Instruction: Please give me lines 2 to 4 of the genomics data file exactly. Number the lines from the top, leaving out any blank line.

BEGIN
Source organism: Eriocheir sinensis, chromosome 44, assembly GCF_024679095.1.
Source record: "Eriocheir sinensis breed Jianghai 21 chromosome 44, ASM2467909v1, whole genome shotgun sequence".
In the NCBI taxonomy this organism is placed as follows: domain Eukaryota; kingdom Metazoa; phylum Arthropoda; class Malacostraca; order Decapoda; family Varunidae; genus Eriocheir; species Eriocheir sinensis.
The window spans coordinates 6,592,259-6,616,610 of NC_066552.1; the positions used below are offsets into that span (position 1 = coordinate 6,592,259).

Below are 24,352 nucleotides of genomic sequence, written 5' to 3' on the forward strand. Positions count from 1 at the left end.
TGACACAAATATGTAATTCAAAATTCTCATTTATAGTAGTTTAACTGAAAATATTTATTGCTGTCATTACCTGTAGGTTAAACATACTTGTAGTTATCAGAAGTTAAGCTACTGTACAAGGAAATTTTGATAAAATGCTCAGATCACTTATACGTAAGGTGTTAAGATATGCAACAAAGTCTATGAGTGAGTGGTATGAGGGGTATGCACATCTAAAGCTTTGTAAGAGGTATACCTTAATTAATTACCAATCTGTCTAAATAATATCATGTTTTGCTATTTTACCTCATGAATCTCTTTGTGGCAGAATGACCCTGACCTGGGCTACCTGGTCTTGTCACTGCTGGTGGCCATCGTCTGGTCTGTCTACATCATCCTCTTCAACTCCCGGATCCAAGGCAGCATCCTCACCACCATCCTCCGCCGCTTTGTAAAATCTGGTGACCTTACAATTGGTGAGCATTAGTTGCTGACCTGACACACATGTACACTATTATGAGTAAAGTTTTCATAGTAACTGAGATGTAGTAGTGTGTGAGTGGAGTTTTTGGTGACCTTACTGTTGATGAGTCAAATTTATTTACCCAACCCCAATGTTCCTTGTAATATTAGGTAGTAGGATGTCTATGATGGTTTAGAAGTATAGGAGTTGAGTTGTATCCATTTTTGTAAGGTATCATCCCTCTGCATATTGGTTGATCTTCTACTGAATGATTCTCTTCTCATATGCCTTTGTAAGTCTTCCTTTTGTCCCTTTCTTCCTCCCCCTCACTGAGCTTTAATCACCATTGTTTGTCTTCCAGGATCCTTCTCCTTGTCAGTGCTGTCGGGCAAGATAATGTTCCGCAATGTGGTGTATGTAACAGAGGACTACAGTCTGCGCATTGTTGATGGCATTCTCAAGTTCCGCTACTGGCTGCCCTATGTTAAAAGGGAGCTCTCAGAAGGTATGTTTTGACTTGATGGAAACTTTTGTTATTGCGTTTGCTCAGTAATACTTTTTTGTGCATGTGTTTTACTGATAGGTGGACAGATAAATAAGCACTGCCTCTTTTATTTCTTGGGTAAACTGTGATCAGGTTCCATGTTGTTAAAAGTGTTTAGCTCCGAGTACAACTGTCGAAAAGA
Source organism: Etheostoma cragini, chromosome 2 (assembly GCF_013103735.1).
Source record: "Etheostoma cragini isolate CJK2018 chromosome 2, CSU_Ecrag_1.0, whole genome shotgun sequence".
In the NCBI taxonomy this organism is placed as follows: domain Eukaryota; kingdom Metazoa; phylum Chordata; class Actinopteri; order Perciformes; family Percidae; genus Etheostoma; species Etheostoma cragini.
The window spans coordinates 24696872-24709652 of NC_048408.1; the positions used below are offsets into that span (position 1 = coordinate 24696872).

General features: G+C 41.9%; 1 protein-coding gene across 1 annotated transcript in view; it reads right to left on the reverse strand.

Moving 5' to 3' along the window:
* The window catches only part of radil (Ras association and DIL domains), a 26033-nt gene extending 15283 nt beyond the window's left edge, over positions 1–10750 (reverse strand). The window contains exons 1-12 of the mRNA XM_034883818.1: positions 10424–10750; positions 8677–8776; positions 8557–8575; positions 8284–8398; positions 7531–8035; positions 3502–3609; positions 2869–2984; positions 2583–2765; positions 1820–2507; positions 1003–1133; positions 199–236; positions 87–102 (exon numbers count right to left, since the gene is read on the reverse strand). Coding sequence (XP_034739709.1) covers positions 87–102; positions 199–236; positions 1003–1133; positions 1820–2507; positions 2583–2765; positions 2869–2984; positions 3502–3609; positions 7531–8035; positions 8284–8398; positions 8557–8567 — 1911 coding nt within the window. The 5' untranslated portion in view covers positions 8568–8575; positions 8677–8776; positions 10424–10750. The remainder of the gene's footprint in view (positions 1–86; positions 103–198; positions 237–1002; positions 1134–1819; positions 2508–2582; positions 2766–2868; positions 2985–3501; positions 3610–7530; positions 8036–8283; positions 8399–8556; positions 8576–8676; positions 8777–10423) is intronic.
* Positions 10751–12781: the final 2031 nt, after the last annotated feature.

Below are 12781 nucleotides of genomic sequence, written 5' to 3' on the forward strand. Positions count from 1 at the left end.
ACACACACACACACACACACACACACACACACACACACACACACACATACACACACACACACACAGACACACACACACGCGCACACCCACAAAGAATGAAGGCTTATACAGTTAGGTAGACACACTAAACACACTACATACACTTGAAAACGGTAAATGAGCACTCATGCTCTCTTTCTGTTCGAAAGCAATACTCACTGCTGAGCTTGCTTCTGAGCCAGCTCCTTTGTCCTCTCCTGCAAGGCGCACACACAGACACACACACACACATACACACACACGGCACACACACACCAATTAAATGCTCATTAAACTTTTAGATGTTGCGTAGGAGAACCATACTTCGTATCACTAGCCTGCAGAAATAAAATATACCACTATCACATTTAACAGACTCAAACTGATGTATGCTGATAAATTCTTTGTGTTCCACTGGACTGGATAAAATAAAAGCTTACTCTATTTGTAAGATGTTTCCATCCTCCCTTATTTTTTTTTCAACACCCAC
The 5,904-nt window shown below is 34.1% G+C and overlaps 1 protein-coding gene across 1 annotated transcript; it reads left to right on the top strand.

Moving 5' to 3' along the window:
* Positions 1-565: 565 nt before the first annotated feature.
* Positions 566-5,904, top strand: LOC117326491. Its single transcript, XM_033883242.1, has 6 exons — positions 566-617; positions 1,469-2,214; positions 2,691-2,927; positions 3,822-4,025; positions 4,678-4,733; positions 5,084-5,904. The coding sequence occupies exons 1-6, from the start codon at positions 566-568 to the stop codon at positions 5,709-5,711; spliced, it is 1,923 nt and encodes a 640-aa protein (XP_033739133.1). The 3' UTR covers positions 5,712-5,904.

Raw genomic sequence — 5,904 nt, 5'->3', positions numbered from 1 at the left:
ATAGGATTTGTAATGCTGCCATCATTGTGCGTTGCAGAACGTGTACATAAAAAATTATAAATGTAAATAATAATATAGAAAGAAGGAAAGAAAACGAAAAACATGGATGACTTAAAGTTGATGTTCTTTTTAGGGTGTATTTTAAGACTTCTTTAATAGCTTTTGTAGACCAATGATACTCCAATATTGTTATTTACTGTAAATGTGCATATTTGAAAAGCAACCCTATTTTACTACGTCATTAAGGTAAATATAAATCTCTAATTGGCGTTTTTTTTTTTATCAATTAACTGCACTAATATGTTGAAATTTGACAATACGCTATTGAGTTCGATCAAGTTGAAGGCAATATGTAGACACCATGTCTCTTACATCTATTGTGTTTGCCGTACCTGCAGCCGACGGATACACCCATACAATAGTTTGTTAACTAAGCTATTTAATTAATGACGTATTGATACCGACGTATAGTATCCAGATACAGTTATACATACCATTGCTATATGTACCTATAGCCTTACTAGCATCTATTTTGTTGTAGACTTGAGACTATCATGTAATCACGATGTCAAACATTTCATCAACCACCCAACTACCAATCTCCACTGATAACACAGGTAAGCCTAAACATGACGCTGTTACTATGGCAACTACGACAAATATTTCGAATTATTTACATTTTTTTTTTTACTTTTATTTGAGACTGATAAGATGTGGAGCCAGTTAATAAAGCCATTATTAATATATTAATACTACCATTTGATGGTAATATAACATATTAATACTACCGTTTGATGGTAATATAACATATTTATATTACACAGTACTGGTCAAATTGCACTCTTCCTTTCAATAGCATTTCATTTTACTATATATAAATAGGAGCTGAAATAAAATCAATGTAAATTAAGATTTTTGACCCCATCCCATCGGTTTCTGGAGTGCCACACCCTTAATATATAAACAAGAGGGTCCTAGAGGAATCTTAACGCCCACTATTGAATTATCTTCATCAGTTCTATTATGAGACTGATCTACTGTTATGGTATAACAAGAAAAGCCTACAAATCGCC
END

Source record: "Eriocheir sinensis breed Jianghai 21 chromosome 44, ASM2467909v1, whole genome shotgun sequence".
In the NCBI taxonomy this organism is placed as follows: domain Eukaryota; kingdom Metazoa; phylum Arthropoda; class Malacostraca; order Decapoda; family Varunidae; genus Eriocheir; species Eriocheir sinensis.
The window spans coordinates 6,592,259-6,616,610 of NC_066552.1; the positions used below are offsets into that span (position 1 = coordinate 6,592,259).